-Love in a Nutshell
Love is a virus. It incubates silently. It strikes suddenly. It blinds your immunity. It spreads by way of intimate contacts. Its favorite breeding ground – small, crowded, claustrophobic spaces such as an office.
Pearl, a marketing executive in her twenties, finds herself being drawn closer and closer to Tom, her married-with-kid boss. She has been working for him for quite some time. Their five-member team works in a compact, crowded office where they spend 8 to 10 hours every day, 5 to 6 days a week. Most days, Pearl bums a ride home after work in Tom’s car, along with Karl, a middle-aged nuisance; John, a serious-looking nerd; and Jewel, a self-serving flirt. Tom, always a good boss, is as kind and tolerant as he could manage. But what lies beneath Tom’s gentle façade no one knows for sure.
“Is this love?” Pearl ponders. If so, is the feeling mutual? How and when did a normal working relationship gradually evolve into something romantic? What should she do now? The anxiety is becoming unbearable.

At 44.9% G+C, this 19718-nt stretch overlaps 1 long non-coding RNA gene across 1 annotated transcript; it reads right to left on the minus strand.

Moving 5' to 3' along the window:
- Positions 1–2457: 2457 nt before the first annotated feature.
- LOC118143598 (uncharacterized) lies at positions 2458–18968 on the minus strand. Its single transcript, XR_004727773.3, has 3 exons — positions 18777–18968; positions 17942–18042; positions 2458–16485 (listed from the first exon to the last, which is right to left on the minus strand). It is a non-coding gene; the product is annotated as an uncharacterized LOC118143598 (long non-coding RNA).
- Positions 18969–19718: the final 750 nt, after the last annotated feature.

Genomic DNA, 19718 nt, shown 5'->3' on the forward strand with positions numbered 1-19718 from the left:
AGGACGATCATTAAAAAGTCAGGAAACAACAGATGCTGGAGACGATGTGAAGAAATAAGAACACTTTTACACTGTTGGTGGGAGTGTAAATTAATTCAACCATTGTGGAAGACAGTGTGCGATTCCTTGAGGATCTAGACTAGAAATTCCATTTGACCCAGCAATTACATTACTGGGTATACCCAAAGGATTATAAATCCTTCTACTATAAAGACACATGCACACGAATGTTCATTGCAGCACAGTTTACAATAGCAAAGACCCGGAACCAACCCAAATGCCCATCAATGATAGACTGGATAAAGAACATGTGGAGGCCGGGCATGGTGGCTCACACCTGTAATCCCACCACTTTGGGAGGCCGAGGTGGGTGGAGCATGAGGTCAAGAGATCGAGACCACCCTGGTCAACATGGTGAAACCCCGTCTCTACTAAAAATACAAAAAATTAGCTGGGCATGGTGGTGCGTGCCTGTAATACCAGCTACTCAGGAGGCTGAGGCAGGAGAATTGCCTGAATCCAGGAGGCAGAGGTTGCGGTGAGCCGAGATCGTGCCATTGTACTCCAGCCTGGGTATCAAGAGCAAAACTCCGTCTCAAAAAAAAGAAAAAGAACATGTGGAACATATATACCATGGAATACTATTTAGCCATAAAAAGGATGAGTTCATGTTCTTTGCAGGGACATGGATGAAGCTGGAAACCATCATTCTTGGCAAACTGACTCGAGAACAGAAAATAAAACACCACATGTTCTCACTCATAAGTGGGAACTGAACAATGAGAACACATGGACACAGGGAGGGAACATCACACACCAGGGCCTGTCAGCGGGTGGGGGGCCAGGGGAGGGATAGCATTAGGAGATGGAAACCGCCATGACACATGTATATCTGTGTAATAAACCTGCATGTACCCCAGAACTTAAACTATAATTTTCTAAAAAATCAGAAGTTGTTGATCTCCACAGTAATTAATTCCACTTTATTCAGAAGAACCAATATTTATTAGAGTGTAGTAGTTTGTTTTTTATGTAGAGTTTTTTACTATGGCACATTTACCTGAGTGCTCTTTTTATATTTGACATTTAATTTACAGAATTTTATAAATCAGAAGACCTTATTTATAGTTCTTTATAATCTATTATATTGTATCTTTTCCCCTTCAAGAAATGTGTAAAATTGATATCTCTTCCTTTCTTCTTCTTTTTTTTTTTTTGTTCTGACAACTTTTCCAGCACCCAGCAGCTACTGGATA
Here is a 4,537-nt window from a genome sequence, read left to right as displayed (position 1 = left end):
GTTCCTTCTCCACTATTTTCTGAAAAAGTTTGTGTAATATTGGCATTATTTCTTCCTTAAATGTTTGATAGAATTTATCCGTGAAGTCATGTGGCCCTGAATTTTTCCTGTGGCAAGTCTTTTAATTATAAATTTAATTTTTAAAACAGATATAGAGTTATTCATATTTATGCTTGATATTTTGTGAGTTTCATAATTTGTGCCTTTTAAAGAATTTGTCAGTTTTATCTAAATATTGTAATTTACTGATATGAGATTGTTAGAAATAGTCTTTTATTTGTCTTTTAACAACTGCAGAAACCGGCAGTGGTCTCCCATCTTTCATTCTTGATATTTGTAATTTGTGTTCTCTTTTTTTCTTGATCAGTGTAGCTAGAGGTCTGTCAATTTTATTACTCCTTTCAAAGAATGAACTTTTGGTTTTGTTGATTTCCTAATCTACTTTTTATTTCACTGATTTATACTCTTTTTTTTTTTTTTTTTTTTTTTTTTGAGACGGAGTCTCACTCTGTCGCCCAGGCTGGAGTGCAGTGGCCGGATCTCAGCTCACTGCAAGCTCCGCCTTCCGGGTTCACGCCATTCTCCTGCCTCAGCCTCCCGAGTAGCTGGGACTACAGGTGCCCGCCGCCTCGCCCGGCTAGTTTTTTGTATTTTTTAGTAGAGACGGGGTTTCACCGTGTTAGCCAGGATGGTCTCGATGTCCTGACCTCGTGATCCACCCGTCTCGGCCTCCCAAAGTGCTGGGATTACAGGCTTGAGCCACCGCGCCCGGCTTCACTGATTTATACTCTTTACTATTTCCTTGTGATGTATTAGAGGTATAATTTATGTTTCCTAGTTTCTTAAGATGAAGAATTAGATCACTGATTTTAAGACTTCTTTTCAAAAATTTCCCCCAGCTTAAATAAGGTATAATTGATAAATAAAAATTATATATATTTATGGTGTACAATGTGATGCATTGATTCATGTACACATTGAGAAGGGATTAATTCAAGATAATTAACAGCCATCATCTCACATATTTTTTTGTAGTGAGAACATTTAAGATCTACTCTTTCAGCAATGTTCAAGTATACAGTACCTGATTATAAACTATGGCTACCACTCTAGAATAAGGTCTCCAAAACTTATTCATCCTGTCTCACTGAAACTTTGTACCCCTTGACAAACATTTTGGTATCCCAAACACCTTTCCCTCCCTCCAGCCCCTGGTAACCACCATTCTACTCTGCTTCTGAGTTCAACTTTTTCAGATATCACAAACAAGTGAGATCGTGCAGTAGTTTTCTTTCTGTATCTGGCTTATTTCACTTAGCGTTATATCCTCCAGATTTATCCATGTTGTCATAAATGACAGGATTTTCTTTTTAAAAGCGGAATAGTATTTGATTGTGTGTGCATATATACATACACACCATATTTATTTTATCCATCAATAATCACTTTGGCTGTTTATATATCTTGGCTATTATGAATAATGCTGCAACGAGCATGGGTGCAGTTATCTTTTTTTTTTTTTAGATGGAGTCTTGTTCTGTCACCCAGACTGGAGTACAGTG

The bubble bursts abruptly as Tom, who has come to realize that they are going down the wrong path, asks Pearl to interview for another job. The deeply wounded Pearl retaliates by insisting that Tom sack her. So that is how it ends, a showdown.
Told in eight scenes retrospectively, the film examines the mysterious blossoming and dying of an elusive affair. The saddest thing about this is: it is such a commonplace happening. In the tiny universe known as office, two powerful forces are at play – politics and romance.
World Premiered at the 21st Tokyo International Film Festival as part of Official Selection Competition, Claustrophobia is the directorial debut of Hong Kong’s best woman screenwriter Ivy Ho, who wrote the award winning screenplays for Comrades, Almost a Love Story and July Rhapsody.